State Supreme Court ruling firms up rights of recreational water users
DENVER – The Colorado Supreme Court ruled Monday that state officials exceeded their authority when they recommended less water for a kayak course than the backers requested, marking a victory for the surging water recreation industry.The ruling said the Colorado Water Conservation Board ignored state law and its own rules in its recommendation for a whitewater course on the Gunnison River. The court ordered a Water Court judge to send the case back to the board for proper analysis.The ruling is expected to help clarify a 2001 state law allowing manufactured whitewater courses to have enough water for a “reasonable recreation experience” without jeopardizing the rights of upstream users.”The bottom line is that kayak courses are here to stay, a lot of people are doing these, they will get water rights,” said water lawyer Steve Sims, a former assistant attorney general who helped craft the law.”It’s something you have to consider now when you’re looking at the water-rights picture in Colorado as a whole, and this decision helped clarify this issue,” Sims said.
The Gunnison River kayak course was the first case to reach the state Supreme Court under the new law, which some groups criticized as vague.The Upper Gunnison River Water Conservancy District had asked for a minimum of 270 cubic feet per second for a kayak course from May through September, but the state board recommended only 250 cfs.The district appealed, and the Supreme Court ruled the state board had failed to adequately study the district’s request or plans.”Instead, the findings and recommendation made by the (state board) literally ignored the application before it in favor of opining generally on its perception of the appropriate stream flow and more reasonable recreation experience,” the Supreme Court said.Cynthia Covell, a lawyer representing the kayak course backers, said the evidence supports providing the higher water level, which she said is less than the river’s average flow in the May-September recreational boating season.Boulder attorney Glenn Porzak, who has handled whitewater courses for the cities of Golden, Vail, Breckenridge and others, applauded the ruling.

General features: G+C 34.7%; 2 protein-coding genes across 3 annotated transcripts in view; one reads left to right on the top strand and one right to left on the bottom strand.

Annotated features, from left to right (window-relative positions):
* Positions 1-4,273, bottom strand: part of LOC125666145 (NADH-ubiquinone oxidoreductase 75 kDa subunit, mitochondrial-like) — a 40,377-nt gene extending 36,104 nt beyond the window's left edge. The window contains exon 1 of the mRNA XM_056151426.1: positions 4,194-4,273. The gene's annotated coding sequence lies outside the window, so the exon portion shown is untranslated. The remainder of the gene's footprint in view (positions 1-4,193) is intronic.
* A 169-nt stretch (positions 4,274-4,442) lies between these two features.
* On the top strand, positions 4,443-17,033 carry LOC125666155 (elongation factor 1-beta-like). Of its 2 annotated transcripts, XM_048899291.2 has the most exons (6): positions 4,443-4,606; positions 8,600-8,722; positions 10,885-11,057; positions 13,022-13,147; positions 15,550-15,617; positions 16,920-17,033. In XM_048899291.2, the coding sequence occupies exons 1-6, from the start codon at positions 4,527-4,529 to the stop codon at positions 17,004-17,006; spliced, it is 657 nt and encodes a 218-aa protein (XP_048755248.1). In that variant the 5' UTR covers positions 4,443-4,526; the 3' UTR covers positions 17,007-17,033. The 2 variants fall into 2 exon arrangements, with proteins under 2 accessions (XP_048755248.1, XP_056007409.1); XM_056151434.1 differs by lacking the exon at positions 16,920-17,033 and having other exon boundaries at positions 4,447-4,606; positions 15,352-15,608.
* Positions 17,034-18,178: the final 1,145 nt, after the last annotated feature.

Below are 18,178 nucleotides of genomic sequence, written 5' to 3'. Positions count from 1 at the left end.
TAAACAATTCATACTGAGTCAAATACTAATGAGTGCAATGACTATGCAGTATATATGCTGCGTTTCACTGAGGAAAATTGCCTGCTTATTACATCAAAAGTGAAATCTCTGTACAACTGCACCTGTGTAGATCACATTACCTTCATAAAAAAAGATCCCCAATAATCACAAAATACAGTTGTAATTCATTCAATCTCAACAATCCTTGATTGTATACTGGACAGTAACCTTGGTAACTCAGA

“It’s what we’ve always said from Day 1,” he said. “It’s not the (state board) who determines what’s a reasonable recreation experience, it’s the applicant that initiates these water rights and what they’re intending to provide to recreationalists.”Until a 1992 Supreme Court ruling, Colorado law did not recognize rafting, kayaking and other recreational uses as having a valid claim on the state’s water. But recreational groups have been gaining clout across the West, prompting lawmakers and courts to work on refining the balance between recreational and traditional uses of water.This year, Colorado lawmakers are debating whether to set strict definitions on the use of water for “recreational in-channel diversions” and limit all new recreational uses to 350 cfs.”Where these recreational flows start to create problems is if they are set up in such a way that they prevent those above them, no matter what, in the future from making beneficial consumptive uses,” said attorney David Robbins, who filed a “friend of the court” brief in the Gunnison River case on behalf of the Rio Grande and Southwestern water conservation districts.He said the two districts were neutral in the Gunnison case but wanted the “minimum flow” and “reasonable experience” standards clarified.
Steamboat Springs lawyer Tom Sharpe, who is helping push the new proposal now before the Legislature, said Monday’s ruling affirms that recreational in-channel diversions are like other water rights and should not be allowed to take more than the maximum flow in its defined “beneficial use” range.He said whitewater enthusiasts and local governments that benefit from kayak courses argue that if water is available, they should be guaranteed enough to keep the courses open.But he said numerous recreational rights could cripple residential and commercial development by requiring that so much water be left in a stream that not enough is available to be removed for other uses.”Each side is viewing it from a different perspective and that is why it is such a heated argument,” Sharp said.”What happens in the debate is while the focus should be on what is minimally necessary for beneficial use, the sides aren’t speaking the same language,” he said.
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